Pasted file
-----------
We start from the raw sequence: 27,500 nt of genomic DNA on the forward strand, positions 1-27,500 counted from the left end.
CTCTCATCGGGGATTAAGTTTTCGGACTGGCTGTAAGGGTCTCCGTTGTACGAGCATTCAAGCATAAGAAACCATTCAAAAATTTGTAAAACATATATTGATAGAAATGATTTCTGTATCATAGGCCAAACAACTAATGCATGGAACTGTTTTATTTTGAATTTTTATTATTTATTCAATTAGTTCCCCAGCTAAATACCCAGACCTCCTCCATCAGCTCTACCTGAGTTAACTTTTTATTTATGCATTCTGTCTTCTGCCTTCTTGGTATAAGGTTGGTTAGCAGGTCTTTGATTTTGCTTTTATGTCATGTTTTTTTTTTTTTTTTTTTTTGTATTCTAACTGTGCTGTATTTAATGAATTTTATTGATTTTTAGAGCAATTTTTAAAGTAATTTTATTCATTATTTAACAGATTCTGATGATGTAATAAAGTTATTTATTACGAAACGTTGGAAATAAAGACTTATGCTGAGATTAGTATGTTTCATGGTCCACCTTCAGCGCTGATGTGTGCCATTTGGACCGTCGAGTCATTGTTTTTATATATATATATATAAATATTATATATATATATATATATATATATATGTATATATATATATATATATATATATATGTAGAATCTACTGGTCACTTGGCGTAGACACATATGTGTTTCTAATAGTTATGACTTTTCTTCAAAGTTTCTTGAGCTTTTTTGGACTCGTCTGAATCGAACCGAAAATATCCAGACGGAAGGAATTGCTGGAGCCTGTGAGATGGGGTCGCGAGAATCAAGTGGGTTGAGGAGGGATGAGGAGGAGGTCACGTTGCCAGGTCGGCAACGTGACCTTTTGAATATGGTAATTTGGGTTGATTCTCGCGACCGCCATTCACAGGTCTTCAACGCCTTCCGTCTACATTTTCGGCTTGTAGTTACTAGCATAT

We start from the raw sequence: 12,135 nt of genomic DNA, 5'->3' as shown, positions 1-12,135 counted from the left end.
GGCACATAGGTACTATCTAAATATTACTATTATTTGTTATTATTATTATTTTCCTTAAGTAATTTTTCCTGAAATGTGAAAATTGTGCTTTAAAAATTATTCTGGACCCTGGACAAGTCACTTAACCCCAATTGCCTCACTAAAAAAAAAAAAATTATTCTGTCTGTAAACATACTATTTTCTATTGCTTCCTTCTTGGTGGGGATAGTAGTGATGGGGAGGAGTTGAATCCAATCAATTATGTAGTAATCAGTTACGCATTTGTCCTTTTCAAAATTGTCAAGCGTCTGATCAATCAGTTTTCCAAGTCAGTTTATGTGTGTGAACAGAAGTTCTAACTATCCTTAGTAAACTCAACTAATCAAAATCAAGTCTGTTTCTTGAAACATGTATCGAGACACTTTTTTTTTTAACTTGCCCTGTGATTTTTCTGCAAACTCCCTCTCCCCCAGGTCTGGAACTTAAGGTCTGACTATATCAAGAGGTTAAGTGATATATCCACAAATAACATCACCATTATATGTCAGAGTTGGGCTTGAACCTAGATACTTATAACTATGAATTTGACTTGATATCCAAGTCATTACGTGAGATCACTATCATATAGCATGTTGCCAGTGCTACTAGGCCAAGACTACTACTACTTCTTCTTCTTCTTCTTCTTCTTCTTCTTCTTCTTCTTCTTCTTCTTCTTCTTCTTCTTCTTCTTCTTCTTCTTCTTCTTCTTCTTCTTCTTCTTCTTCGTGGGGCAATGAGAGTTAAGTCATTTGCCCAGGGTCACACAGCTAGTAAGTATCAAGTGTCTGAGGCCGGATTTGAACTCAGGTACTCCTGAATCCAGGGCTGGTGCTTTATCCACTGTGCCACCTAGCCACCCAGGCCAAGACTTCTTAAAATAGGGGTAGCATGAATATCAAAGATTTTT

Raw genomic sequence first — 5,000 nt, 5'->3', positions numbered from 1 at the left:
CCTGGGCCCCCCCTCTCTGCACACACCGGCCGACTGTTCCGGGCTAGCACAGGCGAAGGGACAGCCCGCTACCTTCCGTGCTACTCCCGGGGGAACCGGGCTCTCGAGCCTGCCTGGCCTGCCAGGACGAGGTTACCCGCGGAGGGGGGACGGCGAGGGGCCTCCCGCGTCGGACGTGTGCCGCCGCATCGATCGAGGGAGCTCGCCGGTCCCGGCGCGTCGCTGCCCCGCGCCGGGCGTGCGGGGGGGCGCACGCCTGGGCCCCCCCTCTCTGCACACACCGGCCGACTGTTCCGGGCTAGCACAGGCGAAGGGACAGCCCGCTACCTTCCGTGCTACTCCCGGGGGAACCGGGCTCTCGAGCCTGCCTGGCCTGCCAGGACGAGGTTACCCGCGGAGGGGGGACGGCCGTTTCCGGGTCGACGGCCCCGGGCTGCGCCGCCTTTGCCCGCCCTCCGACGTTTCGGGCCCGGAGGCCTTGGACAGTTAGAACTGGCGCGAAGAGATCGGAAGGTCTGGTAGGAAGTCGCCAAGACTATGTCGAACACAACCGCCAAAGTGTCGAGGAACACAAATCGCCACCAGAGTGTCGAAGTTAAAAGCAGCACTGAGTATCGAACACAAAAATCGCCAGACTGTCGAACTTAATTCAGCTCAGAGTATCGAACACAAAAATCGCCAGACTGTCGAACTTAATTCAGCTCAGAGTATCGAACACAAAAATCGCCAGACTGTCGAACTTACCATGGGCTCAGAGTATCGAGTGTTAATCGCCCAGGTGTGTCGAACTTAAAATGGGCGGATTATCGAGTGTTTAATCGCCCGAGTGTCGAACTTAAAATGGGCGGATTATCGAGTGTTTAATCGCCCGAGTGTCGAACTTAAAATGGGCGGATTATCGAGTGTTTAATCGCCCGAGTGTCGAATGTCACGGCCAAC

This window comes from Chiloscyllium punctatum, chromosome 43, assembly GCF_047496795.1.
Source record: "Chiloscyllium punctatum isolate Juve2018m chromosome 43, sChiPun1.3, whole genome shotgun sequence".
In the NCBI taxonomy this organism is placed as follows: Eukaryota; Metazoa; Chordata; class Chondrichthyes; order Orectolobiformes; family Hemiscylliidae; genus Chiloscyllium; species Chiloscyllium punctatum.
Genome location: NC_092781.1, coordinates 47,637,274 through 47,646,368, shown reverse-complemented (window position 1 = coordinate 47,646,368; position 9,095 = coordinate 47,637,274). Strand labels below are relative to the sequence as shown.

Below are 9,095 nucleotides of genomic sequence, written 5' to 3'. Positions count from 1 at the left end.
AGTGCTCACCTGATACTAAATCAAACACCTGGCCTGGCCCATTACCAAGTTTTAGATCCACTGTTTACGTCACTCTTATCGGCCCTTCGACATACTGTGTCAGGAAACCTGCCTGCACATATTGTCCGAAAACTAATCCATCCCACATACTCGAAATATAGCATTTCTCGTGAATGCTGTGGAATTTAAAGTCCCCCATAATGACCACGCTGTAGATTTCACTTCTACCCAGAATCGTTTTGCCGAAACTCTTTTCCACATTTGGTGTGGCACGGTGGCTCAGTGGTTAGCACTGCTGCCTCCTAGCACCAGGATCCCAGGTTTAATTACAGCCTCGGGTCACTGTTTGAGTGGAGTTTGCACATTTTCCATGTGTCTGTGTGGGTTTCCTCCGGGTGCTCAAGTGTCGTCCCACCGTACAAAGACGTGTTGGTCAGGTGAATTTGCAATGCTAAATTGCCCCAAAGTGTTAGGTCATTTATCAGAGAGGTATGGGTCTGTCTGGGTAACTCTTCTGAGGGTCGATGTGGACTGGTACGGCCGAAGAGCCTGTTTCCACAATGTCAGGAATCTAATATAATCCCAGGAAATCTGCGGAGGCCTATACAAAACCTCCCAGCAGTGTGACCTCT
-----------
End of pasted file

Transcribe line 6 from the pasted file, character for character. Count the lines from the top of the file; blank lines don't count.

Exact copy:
CCTGGGCCCCCCCTCTCTGCACACACCGGCCGACTGTTCCGGGCTAGCACAGGCGAAGGGACAGCCCGCTACCTTCCGTGCTACTCCCGGGGGAACCGGGCTCTCGAGCCTGCCTGGCCTGCCAGGACGAGGTTACCCGCGGAGGGGGGACGGCGAGGGGCCTCCCGCGTCGGACGTGTGCCGCCGCATCGATCGAGGGAGCTCGCCGGTCCCGGCGCGTCGCTGCCCCGCGCCGGGCGTGCGGGGGGGCGCACGCCTGGGCCCCCCCTCTCTGCACACACCGGCCGACTGTTCCGGGCTAGCACAGGCGAAGGGACAGCCCGCTACCTTCCGTGCTACTCCCGGGGGAACCGGGCTCTCGAGCCTGCCTGGCCTGCCAGGACGAGGTTACCCGCGGAGGGGGGACGGCCGTTTCCGGGTCGACGGCCCCGGGCTGCGCCGCCTTTGCCCGCCCTCCGACGTTTCGGGCCCGGAGGCCTTGGACAGTTAGAACTGGCGCGAAGAGATCGGAAGGTCTGGTAGGAAGTCGCCAAGACTATGTCGAACACAACCGCCAAAGTGTCGAGGAACACAAATCGCCACCAGAGTGTCGAAGTTAAAAGCAGCACTGAGTATCGAACACAAAAATCGCCAGACTGTCGAACTTAATTCAGCTCAGAGTATCGAACACAAAAATCGCCAGACTGTCGAACTTAATTCAGCTCAGAGTATCGAACACAAAAATCGCCAGACTGTCGAACTTACCATGGGCTCAGAGTATCGAGTGTTAATCGCCCAGGTGTGTCGAACTTAAAATGGGCGGATTATCGAGTGTTTAATCGCCCGAGTGTCGAACTTAAAATGGGCGGATTATCGAGTGTTTAATCGCCCGAGTGTCGAACTTAAAATGGGCGGATTATCGAGTGTTTAATCGCCCGAGTGTCGAATGTCACGGCCAAC